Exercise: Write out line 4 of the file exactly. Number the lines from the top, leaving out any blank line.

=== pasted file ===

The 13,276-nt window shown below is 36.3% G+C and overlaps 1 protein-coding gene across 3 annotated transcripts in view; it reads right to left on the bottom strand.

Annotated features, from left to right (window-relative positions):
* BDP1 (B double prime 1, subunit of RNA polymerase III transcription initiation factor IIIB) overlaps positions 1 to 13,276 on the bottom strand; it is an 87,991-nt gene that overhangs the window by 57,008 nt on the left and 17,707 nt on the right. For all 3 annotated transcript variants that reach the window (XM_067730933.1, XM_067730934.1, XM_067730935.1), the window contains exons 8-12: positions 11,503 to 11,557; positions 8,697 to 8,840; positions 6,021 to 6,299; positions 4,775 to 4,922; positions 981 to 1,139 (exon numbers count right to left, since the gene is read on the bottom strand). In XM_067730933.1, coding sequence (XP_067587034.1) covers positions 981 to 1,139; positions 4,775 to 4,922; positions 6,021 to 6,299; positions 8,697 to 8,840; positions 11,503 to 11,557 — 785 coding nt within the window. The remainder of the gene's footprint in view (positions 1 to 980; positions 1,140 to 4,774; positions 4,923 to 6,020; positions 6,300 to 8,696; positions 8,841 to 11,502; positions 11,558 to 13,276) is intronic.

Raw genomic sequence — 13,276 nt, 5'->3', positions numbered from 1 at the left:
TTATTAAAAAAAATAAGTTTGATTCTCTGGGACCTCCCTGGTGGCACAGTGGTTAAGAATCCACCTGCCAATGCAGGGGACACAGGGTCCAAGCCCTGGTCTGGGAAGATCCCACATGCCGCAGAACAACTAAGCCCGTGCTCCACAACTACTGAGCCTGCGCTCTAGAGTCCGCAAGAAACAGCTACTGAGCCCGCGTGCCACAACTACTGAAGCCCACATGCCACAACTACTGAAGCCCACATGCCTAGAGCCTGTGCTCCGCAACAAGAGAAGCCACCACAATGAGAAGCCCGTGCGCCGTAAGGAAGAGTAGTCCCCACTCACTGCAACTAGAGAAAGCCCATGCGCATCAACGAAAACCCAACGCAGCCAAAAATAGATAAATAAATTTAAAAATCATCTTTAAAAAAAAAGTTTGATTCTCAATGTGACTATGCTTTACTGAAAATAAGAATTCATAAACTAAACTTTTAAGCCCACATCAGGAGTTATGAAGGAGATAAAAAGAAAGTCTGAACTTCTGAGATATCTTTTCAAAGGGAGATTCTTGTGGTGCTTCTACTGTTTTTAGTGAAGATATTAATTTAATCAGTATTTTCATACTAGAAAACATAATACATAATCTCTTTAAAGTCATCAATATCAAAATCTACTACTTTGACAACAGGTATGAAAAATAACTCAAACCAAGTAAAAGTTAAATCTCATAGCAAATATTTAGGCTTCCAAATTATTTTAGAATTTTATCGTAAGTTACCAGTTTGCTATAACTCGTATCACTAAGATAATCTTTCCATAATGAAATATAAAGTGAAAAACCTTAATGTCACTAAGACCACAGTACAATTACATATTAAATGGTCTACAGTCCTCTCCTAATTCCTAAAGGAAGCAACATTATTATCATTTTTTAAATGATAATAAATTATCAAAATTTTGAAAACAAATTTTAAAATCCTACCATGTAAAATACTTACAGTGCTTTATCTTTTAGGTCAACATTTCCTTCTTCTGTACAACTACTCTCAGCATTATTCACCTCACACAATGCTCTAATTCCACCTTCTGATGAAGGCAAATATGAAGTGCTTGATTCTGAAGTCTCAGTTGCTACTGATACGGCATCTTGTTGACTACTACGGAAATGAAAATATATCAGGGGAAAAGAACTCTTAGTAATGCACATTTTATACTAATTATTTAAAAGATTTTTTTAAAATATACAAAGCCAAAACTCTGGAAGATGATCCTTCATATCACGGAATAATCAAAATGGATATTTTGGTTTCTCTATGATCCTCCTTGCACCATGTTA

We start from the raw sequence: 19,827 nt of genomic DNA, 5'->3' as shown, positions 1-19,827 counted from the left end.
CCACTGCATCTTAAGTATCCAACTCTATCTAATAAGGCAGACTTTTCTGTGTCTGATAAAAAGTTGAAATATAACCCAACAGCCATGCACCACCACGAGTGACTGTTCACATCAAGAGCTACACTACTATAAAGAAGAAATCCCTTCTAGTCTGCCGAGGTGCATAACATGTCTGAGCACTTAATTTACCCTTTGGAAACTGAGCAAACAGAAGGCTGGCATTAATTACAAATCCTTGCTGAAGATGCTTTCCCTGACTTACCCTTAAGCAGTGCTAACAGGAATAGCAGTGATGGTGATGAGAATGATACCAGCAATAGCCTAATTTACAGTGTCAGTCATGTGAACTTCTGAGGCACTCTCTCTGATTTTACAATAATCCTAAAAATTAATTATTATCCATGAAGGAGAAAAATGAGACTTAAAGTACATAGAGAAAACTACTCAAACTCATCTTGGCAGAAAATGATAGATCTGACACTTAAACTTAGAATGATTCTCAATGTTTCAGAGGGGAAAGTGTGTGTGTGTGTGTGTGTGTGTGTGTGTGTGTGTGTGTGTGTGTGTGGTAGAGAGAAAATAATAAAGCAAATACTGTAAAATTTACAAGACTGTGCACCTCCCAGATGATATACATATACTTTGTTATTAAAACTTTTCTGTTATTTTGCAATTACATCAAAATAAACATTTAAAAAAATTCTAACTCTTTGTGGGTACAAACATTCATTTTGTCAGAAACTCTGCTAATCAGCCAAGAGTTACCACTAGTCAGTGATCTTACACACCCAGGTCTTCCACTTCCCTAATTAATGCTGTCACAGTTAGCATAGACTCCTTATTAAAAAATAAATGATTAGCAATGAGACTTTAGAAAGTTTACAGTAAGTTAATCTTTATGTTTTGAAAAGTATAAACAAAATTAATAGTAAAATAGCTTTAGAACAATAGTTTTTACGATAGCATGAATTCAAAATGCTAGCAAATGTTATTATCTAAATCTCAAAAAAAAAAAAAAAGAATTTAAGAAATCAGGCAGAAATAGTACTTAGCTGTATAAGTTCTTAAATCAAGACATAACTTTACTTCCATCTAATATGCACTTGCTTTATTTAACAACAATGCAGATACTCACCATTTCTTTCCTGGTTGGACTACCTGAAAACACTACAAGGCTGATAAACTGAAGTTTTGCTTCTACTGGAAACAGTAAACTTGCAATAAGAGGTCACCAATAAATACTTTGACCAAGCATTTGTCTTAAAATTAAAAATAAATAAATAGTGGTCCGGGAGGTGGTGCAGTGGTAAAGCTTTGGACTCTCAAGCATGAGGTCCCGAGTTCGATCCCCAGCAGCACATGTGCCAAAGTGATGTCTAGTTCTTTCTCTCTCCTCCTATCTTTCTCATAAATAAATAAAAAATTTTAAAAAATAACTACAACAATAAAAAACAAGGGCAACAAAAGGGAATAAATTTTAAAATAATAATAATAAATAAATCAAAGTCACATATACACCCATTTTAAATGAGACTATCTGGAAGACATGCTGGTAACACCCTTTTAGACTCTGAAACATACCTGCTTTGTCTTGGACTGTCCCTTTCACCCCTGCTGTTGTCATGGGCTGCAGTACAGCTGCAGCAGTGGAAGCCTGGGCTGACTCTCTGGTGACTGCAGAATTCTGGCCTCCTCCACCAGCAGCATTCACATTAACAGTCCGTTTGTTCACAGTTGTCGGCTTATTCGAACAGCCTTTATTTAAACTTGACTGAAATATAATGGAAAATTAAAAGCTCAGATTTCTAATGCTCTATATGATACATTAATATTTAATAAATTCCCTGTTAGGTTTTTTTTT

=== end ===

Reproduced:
Raw genomic sequence — 13,276 nt, 5'->3', positions numbered from 1 at the left: